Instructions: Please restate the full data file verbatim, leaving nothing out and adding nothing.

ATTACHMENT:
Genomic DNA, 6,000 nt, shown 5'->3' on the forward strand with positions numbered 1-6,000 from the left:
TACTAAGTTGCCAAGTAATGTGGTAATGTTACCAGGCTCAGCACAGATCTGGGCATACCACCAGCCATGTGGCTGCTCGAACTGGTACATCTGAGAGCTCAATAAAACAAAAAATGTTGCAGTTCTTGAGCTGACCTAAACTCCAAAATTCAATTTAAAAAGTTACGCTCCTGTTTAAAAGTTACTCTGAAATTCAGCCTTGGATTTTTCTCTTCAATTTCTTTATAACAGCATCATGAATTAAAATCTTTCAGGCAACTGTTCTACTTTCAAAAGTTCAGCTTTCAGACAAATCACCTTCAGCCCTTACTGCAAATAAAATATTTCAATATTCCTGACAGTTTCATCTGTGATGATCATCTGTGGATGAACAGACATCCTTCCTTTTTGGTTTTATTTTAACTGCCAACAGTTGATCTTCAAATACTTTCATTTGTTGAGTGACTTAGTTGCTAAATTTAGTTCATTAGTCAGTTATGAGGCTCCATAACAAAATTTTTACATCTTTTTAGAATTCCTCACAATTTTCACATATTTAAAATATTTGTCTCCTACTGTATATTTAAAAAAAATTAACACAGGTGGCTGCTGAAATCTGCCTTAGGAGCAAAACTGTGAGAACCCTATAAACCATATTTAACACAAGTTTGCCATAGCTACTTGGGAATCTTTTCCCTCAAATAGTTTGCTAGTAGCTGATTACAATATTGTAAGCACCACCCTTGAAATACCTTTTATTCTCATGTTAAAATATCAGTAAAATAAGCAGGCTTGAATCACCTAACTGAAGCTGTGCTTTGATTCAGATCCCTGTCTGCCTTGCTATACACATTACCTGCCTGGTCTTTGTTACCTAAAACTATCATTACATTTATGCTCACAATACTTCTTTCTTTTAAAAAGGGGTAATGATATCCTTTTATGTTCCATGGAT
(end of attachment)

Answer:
Genomic DNA, 6,000 nt, shown 5'->3' on the forward strand with positions numbered 1-6,000 from the left:
TACTAAGTTGCCAAGTAATGTGGTAATGTTACCAGGCTCAGCACAGATCTGGGCATACCACCAGCCATGTGGCTGCTCGAACTGGTACATCTGAGAGCTCAATAAAACAAAAAATGTTGCAGTTCTTGAGCTGACCTAAACTCCAAAATTCAATTTAAAAAGTTACGCTCCTGTTTAAAAGTTACTCTGAAATTCAGCCTTGGATTTTTCTCTTCAATTTCTTTATAACAGCATCATGAATTAAAATCTTTCAGGCAACTGTTCTACTTTCAAAAGTTCAGCTTTCAGACAAATCACCTTCAGCCCTTACTGCAAATAAAATATTTCAATATTCCTGACAGTTTCATCTGTGATGATCATCTGTGGATGAACAGACATCCTTCCTTTTTGGTTTTATTTTAACTGCCAACAGTTGATCTTCAAATACTTTCATTTGTTGAGTGACTTAGTTGCTAAATTTAGTTCATTAGTCAGTTATGAGGCTCCATAACAAAATTTTTACATCTTTTTAGAATTCCTCACAATTTTCACATATTTAAAATATTTGTCTCCTACTGTATATTTAAAAAAAATTAACACAGGTGGCTGCTGAAATCTGCCTTAGGAGCAAAACTGTGAGAACCCTATAAACCATATTTAACACAAGTTTGCCATAGCTACTTGGGAATCTTTTCCCTCAAATAGTTTGCTAGTAGCTGATTACAATATTGTAAGCACCACCCTTGAAATACCTTTTATTCTCATGTTAAAATATCAGTAAAATAAGCAGGCTTGAATCACCTAACTGAAGCTGTGCTTTGATTCAGATCCCTGTCTGCCTTGCTATACACATTACCTGCCTGGTCTTTGTTACCTAAAACTATCATTACATTTATGCTCACAATACTTCTTTCTTTTAAAAAGGGGTAATGATATCCTTTTATGTTCCATGGAT